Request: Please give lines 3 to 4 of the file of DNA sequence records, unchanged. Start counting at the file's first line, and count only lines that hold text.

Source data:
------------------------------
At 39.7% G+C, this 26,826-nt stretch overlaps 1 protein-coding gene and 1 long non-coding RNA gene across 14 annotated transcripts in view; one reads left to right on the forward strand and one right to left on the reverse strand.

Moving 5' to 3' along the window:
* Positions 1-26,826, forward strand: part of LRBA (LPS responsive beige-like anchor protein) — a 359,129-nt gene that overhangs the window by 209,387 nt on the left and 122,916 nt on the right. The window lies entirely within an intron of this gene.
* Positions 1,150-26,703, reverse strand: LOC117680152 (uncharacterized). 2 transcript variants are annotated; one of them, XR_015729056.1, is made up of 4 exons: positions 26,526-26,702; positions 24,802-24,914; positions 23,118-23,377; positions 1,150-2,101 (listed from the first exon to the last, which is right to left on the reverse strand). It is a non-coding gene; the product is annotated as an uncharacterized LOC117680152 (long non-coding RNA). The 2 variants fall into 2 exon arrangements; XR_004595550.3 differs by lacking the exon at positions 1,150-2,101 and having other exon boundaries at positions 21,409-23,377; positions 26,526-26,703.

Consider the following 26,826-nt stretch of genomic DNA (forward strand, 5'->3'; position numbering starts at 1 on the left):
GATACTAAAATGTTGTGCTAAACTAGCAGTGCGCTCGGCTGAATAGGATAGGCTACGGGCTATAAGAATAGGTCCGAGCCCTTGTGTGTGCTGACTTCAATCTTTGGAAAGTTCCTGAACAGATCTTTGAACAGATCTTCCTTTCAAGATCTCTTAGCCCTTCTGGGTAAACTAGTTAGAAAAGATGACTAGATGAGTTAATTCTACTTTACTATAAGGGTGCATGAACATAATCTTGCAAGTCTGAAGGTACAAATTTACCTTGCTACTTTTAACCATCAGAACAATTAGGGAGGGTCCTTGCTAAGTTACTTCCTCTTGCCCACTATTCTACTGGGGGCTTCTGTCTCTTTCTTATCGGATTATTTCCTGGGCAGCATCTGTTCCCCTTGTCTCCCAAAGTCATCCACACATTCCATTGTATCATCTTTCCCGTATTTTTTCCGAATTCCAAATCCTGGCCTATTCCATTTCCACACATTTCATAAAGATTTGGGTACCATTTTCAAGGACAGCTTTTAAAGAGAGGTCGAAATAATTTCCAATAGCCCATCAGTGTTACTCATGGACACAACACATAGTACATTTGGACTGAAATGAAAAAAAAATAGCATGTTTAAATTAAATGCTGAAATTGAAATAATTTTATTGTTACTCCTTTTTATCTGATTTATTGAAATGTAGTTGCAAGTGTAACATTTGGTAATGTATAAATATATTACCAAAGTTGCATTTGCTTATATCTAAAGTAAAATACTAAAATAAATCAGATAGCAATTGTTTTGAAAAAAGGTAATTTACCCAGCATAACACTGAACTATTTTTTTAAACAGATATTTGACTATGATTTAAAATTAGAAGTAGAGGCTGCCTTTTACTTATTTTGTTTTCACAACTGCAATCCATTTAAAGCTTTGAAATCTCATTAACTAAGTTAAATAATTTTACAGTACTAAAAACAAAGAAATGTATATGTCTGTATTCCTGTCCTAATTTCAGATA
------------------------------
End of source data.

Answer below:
* Positions 1-26,826, forward strand: part of LRBA (LPS responsive beige-like anchor protein) — a 359,129-nt gene that overhangs the window by 209,387 nt on the left and 122,916 nt on the right. The window lies entirely within an intron of this gene.
* Positions 1,150-26,703, reverse strand: LOC117680152 (uncharacterized). 2 transcript variants are annotated; one of them, XR_015729056.1, is made up of 4 exons: positions 26,526-26,702; positions 24,802-24,914; positions 23,118-23,377; positions 1,150-2,101 (listed from the first exon to the last, which is right to left on the reverse strand). It is a non-coding gene; the product is annotated as an uncharacterized LOC117680152 (long non-coding RNA). The 2 variants fall into 2 exon arrangements; XR_004595550.3 differs by lacking the exon at positions 1,150-2,101 and having other exon boundaries at positions 21,409-23,377; positions 26,526-26,703.